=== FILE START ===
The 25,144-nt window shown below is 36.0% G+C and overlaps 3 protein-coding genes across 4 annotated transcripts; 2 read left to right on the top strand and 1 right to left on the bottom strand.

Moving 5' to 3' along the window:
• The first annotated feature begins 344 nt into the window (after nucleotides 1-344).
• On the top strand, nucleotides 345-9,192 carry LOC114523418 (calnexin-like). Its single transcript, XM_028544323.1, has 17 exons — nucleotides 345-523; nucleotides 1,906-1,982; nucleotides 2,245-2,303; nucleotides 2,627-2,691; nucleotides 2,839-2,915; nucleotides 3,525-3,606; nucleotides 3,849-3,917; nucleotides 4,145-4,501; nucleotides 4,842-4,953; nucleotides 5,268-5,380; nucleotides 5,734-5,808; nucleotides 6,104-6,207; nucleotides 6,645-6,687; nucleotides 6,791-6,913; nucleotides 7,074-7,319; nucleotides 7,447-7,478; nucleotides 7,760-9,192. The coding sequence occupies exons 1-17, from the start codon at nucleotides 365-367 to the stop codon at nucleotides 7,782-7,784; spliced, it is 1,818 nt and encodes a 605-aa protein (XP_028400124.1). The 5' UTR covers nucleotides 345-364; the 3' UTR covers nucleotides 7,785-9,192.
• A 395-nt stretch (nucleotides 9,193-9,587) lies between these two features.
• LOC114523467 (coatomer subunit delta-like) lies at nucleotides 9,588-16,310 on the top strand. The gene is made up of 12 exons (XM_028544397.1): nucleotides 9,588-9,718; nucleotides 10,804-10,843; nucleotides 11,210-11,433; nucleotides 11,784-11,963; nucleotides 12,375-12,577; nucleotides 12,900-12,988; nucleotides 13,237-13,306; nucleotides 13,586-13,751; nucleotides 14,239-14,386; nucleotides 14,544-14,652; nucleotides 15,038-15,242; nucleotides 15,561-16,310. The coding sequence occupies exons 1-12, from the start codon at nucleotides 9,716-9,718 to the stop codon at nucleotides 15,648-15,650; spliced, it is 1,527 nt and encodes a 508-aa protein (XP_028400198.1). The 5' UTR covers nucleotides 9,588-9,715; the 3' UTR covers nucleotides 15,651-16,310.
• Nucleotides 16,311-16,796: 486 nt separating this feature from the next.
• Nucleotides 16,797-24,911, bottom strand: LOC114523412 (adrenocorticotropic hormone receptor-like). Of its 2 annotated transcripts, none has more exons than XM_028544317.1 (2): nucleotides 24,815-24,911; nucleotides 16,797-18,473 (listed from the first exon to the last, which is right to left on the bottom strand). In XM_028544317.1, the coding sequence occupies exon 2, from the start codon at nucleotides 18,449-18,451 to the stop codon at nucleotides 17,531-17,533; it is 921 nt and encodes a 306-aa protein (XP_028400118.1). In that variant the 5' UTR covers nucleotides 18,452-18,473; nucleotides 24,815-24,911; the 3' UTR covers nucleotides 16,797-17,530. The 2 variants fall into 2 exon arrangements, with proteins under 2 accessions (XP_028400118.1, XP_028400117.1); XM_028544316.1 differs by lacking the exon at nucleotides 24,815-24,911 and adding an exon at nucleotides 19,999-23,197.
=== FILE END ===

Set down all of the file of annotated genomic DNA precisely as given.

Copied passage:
The 25,144-nt window shown below is 36.0% G+C and overlaps 3 protein-coding genes across 4 annotated transcripts; 2 read left to right on the top strand and 1 right to left on the bottom strand.

Moving 5' to 3' along the window:
• The first annotated feature begins 344 nt into the window (after nucleotides 1-344).
• On the top strand, nucleotides 345-9,192 carry LOC114523418 (calnexin-like). Its single transcript, XM_028544323.1, has 17 exons — nucleotides 345-523; nucleotides 1,906-1,982; nucleotides 2,245-2,303; nucleotides 2,627-2,691; nucleotides 2,839-2,915; nucleotides 3,525-3,606; nucleotides 3,849-3,917; nucleotides 4,145-4,501; nucleotides 4,842-4,953; nucleotides 5,268-5,380; nucleotides 5,734-5,808; nucleotides 6,104-6,207; nucleotides 6,645-6,687; nucleotides 6,791-6,913; nucleotides 7,074-7,319; nucleotides 7,447-7,478; nucleotides 7,760-9,192. The coding sequence occupies exons 1-17, from the start codon at nucleotides 365-367 to the stop codon at nucleotides 7,782-7,784; spliced, it is 1,818 nt and encodes a 605-aa protein (XP_028400124.1). The 5' UTR covers nucleotides 345-364; the 3' UTR covers nucleotides 7,785-9,192.
• A 395-nt stretch (nucleotides 9,193-9,587) lies between these two features.
• LOC114523467 (coatomer subunit delta-like) lies at nucleotides 9,588-16,310 on the top strand. The gene is made up of 12 exons (XM_028544397.1): nucleotides 9,588-9,718; nucleotides 10,804-10,843; nucleotides 11,210-11,433; nucleotides 11,784-11,963; nucleotides 12,375-12,577; nucleotides 12,900-12,988; nucleotides 13,237-13,306; nucleotides 13,586-13,751; nucleotides 14,239-14,386; nucleotides 14,544-14,652; nucleotides 15,038-15,242; nucleotides 15,561-16,310. The coding sequence occupies exons 1-12, from the start codon at nucleotides 9,716-9,718 to the stop codon at nucleotides 15,648-15,650; spliced, it is 1,527 nt and encodes a 508-aa protein (XP_028400198.1). The 5' UTR covers nucleotides 9,588-9,715; the 3' UTR covers nucleotides 15,651-16,310.
• Nucleotides 16,311-16,796: 486 nt separating this feature from the next.
• Nucleotides 16,797-24,911, bottom strand: LOC114523412 (adrenocorticotropic hormone receptor-like). Of its 2 annotated transcripts, none has more exons than XM_028544317.1 (2): nucleotides 24,815-24,911; nucleotides 16,797-18,473 (listed from the first exon to the last, which is right to left on the bottom strand). In XM_028544317.1, the coding sequence occupies exon 2, from the start codon at nucleotides 18,449-18,451 to the stop codon at nucleotides 17,531-17,533; it is 921 nt and encodes a 306-aa protein (XP_028400118.1). In that variant the 5' UTR covers nucleotides 18,452-18,473; nucleotides 24,815-24,911; the 3' UTR covers nucleotides 16,797-17,530. The 2 variants fall into 2 exon arrangements, with proteins under 2 accessions (XP_028400118.1, XP_028400117.1); XM_028544316.1 differs by lacking the exon at nucleotides 24,815-24,911 and adding an exon at nucleotides 19,999-23,197.